What We Do


Construction


Brickwork

In most cases, it is important to ensure the extension seamlessly blends inwith the existing building. Matching the masonry is an obvious, but often overlooked, way of doing this.

Boring it may sound, but brick libraries do exist! We have a number of connections with brick merchants and brick matchers to ensure we get the best available bricks for the job. In addition to matching the main brick, we would normally match any feature or detail bricks.


Reclaimed Bricks

Where appropriate we will use reclaimed bricks, from Yellow, Red or MultiStocks, to Plain or Multi Gualts, Arlesey Whites and Luton Greys. These are sourced form a variety of local stockists as local buildings tend to be built from local bricks. Unfortunately battered old second hand bricks cost a lot more than brand new ones, but the end result always justifies the cost difference.


Brickwork and Pointing

Matching the bricks is only part of the job, they also need to be laid and pointed appropriately. For modern houses this is a Stretcher Bond, bricks laid lengthways with a cavity wall.

On older properties a Flemish Bond was often used, bricks laid in alternate directions so that the inner an outer leaves of brickwork were bonded together. This is not appropriate form modern cavity walls, but using“snapped headers” can replicate this effect whilst providing the insulation and damp-proofing properties of a modern cavity wall.


Cavity Wall Insulation

Insulation is fitted in both the floor and walls. The exact specification will vary between jobs; but typically there is 100mm of Isowool type insulation the cavity walls.

For the inner leave, thermal blocks are used which when combined with the insulation and plaster give an overall u-value of around 0.27 W/m 2K


Floor Construction

Either a concrete floor slab is laid or a suspended concrete “beam and block” floor is used. A concrete slab is laid on compacted and blinded hardcore, with a damp-proof membrane. The top of this will typically be 185mm below the finished floor level, the difference is made up with 100mm of insulation and 70mm of screed to allow both new and old floor levels to match.


Floor Insulation

The standard specification is for 100mm of Kingspan/Celotex type insulation to be fitted below the final screed. Unfortunately many firms use cheaper methods, but this detail is paramount if underfloor heating is to be used and requisite if the structure is subject to building control. This type of floor construction will have a typical u-value of 0.17 W/m 2K.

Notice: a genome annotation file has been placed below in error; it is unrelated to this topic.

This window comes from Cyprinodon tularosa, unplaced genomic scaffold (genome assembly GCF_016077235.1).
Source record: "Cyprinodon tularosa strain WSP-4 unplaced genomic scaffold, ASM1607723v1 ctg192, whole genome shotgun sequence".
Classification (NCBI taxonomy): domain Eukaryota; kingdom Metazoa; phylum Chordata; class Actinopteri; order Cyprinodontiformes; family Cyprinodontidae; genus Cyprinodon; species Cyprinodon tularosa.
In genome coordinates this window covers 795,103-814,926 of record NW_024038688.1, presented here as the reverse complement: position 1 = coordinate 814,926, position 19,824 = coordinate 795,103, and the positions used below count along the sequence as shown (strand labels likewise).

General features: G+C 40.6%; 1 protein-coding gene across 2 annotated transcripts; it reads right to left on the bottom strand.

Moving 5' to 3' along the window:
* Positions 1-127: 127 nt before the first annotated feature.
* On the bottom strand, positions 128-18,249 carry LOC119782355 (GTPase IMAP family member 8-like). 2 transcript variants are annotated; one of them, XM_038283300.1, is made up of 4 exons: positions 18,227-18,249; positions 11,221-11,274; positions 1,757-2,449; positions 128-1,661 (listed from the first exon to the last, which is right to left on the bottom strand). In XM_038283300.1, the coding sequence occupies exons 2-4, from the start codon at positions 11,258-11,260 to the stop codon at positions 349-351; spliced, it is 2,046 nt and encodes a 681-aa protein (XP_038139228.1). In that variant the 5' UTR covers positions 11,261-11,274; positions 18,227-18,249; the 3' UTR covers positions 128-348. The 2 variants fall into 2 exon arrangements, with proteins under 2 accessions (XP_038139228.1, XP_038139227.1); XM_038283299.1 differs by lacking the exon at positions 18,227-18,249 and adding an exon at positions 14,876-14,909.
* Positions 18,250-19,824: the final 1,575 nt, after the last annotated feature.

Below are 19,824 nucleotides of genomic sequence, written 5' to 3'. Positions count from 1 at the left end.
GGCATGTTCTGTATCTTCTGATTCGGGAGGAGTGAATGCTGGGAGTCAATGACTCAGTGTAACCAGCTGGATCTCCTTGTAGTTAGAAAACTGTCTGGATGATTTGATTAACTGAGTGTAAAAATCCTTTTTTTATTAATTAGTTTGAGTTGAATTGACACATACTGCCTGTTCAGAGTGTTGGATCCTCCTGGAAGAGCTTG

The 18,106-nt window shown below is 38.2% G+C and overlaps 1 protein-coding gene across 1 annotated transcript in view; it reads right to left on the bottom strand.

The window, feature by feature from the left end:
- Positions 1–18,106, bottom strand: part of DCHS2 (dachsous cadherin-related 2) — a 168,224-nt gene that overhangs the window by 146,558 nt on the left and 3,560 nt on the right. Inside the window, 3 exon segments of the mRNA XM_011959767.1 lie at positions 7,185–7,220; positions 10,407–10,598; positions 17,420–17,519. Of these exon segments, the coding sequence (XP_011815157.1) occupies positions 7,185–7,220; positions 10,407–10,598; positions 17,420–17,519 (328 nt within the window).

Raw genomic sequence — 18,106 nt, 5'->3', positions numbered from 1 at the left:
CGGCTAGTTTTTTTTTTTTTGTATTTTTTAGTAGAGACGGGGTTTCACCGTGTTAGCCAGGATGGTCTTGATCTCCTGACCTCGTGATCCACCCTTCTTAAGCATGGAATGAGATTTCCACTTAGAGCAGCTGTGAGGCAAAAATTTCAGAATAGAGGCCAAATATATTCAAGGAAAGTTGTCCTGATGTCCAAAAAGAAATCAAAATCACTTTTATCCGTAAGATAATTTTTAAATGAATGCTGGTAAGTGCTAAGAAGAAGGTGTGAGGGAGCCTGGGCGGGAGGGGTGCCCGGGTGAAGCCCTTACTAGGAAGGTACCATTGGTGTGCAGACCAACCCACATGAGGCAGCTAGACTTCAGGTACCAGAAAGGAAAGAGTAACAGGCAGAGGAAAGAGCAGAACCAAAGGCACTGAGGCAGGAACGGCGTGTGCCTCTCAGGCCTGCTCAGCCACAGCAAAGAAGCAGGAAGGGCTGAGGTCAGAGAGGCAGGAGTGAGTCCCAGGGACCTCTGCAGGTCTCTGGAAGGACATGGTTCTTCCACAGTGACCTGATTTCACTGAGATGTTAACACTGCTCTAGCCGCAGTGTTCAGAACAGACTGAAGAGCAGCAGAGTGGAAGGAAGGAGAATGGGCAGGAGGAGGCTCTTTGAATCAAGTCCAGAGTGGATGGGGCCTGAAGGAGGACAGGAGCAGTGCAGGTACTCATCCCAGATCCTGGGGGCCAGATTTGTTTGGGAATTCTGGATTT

Screed

Using a screed on top of insulation allows us to fine-tune the final floor level to perfectly match the existing, essential when new opening to the house are being created and desirable in most other cases. It also makes it convenient to bury cables and pipework, either to provide services into the extension, and/or as underfloor-heating.

The downside of a screed is that it needs to dry out before a final floor covering can be laid. We normally aim to get the screed down as soon as possible, then work on finishing other aspects of the build whilst the screed dries out.


Foundations

The foundations are arguably the most important part of any building. Proper attention needs to be given to the type of foundations used.

For jobs where building regulations are required, the type and depth of foundations are determined using the NHBC’s foundations depth calculator and have to be inspected and approved by the building control.

In cases where building control approval is not necessary, we dig footings to a minimum of one metre depth, but deeper if required. Neither us nor the client want the expense of digging unnecessarily deep, however it is in both parties interests to ensure there are no future problems.

The ground conditions and presence of trees usually dictate the type of foundations required. The ground in the local area varies between chalk and clay, with “Brownfield” sites requiring special consideration. The subject is far more complicated than can be dealt with here, but a brief summary can be found on the extension foundations section below.

Extension Foundations

Extension Piled Foundations

Using piles for the foundations may seem excessive to some, but in an increasing number of cases it is the most efficient, economical and the best solution. If the ground conditions dictate deep foundations and/or there is no access for a sufficiently sized excavator, then piles can be the best way forward.

Hand-Dig or Mini-Digger?

The answer really depends on access and the size of the conservatory. For a large conservatory with good access, a mechanical excavator is the quickest and most economical way of digging foundations. For sites with restricted access, there is no choice but to dig by hand! However for smaller extensions, this can be more economical and cause less disruption.

Extension Foundations in Chalk

Chalk is relatively firm and drains water away well. Nearby trees have no significant effect. Standard strip footings are most suitable as long as they are deep enough to be in solid chalk.

Extension Foundations in Clay

Clay holds water and is susceptible to shrinkage as it dries and heave as it gains moisture. Nearby trees can draw up moisture causing shrinkage leading to structural problems.